Sam. Esmail. His name was the only convincing I needed to tune in to Amazon’s new series, Homecoming. The Mr. Robot creator delivers a taut, Hitchcockian thriller dressed in an obscure corner of Americana. Based on the episodic podcast, Homecoming centers on a rehab facility of the same name, transitioning military troops back to civilian life.
Upon first glance, Homecoming is an oasis for mental healing, exorcising demons from the war. But beneath the surface, lies an insidious secret to its success. Viewers unravel this mystery in a sliding timeline through the eyes of Julia Roberts’ Heidi Bergman.
The series is a 10-episode examination of agency and control – specifically that of the mind. How malleable humans can be when fed a certain narrative. What happens when this narrative is revealed as false. And upon this realization, how does one gain back this control.
Esmail explores similar themes of agency in Mr. Robot as Eliot Anderson battles both his dual identities, and the invisible hand of E.vil Corp. In Homecoming, viewers are introduced to Geist – a conglomerate overseeing the facility. It functions similarly, hiding its true motives in plain sight.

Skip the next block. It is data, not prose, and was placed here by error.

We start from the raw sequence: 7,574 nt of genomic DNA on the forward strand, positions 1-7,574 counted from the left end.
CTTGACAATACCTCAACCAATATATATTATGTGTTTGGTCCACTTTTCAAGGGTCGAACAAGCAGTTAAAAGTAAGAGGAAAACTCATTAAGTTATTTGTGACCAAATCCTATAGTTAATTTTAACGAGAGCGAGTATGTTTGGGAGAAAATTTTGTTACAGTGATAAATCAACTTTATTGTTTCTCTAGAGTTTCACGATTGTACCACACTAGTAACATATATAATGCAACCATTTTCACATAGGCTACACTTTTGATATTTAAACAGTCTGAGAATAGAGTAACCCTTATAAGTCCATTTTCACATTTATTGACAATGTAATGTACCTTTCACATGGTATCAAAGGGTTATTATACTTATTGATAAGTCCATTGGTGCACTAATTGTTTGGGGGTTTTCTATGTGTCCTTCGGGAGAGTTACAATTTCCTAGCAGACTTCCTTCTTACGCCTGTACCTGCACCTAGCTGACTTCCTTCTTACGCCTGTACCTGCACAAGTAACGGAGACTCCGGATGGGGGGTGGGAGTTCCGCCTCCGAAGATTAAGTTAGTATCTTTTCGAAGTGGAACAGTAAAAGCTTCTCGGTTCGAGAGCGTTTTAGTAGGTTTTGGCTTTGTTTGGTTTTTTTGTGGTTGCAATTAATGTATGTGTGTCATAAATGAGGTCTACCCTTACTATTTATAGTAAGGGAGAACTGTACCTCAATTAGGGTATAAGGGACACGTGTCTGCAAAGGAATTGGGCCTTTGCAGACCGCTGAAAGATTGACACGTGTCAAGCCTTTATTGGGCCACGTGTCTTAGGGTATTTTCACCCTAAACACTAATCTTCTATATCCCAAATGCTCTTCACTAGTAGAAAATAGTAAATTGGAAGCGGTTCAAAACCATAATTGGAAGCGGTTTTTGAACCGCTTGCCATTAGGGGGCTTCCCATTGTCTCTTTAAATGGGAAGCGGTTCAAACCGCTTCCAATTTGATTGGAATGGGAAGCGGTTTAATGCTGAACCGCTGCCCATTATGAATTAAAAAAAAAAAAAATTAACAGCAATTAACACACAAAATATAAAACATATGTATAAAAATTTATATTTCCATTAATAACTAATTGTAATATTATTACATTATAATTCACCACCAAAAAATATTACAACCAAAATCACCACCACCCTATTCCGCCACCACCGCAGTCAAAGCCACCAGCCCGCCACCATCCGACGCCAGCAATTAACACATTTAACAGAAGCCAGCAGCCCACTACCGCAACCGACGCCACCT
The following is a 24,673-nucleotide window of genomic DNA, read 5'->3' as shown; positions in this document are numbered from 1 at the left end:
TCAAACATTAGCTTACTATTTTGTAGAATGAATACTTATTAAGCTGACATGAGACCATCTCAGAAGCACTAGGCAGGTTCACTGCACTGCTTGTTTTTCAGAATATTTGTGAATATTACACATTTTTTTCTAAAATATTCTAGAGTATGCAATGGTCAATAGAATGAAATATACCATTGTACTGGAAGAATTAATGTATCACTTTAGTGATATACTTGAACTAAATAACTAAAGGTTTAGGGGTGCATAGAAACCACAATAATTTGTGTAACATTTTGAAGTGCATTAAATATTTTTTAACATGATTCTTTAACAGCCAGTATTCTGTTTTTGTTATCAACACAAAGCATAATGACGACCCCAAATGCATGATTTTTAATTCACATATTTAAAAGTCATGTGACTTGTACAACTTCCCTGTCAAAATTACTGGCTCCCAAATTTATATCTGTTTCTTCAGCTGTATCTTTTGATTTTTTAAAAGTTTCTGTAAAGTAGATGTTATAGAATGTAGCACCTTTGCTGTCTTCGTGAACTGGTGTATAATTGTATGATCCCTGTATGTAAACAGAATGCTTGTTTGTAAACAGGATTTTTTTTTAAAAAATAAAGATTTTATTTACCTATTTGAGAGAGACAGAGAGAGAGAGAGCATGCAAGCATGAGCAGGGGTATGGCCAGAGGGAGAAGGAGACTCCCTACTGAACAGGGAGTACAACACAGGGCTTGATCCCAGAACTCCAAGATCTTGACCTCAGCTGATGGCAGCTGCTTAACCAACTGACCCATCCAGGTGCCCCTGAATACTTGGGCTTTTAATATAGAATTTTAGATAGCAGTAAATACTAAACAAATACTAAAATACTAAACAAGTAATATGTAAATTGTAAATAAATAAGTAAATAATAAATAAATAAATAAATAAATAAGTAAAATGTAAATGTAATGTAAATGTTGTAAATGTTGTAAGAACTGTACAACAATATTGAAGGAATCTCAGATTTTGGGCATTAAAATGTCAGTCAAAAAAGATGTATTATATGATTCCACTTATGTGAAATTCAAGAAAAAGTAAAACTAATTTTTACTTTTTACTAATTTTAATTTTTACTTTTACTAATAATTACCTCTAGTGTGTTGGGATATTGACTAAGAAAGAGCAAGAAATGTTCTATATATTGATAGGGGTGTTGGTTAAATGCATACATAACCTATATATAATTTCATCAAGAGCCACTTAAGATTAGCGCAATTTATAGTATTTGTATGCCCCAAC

Roberts is wonderful as Bergman, her first television role. Some champion this her best performance since Erin Brokavich, a role that saw Tinsletown’s pretty woman turn down the glam for blue-collar realness. Bergman is the same, but without the bravado. I can best describe her has routine. From her mild OCD-organized desk, to the way she complies toward authority figures.
She’s the complete opposite of her superior Colin Belfast (Bobby Cannavale). The charismatic asshole is my bid for one of 2018’s best villains. Manipulative. Chauvinistic. Cocky. He takes his character from Robot and makes him the insecure jock from high school, running on those glory days.
These two extremes are balanced by rising star Stephan James – who beautifully depicts the wide-eyed solider Walter Cruz. His unique relationship with Bergman steers the narrative toward the unfortunate reveal. And while this show never taps the aggressiveness of Esmail’s other show, it’s just as chilling in its cerebral horror.
Esmail’s play with timelines comes off seamless. Where many shows’ time jumps tend to confuse, his visual methods differentiate the past and present. He also uses space and time in certain frames to create panic. Everything from the title sequences to the score illustrates something is awry.
At thirty-minutes an episode, the slow burn develops at a steady pace, never feeling boring. And with a disturbing post-credits scene, we see this isn’t the end of the story. Already greenlit for a second season, we can expect exploration beyond Homecoming, into the crevices of its parent company Geist.
Homecoming also stars Shea Wingham, Sissy Spacek and Marianne Jean-Baptiste. It is available through Amazon’s Prime Video.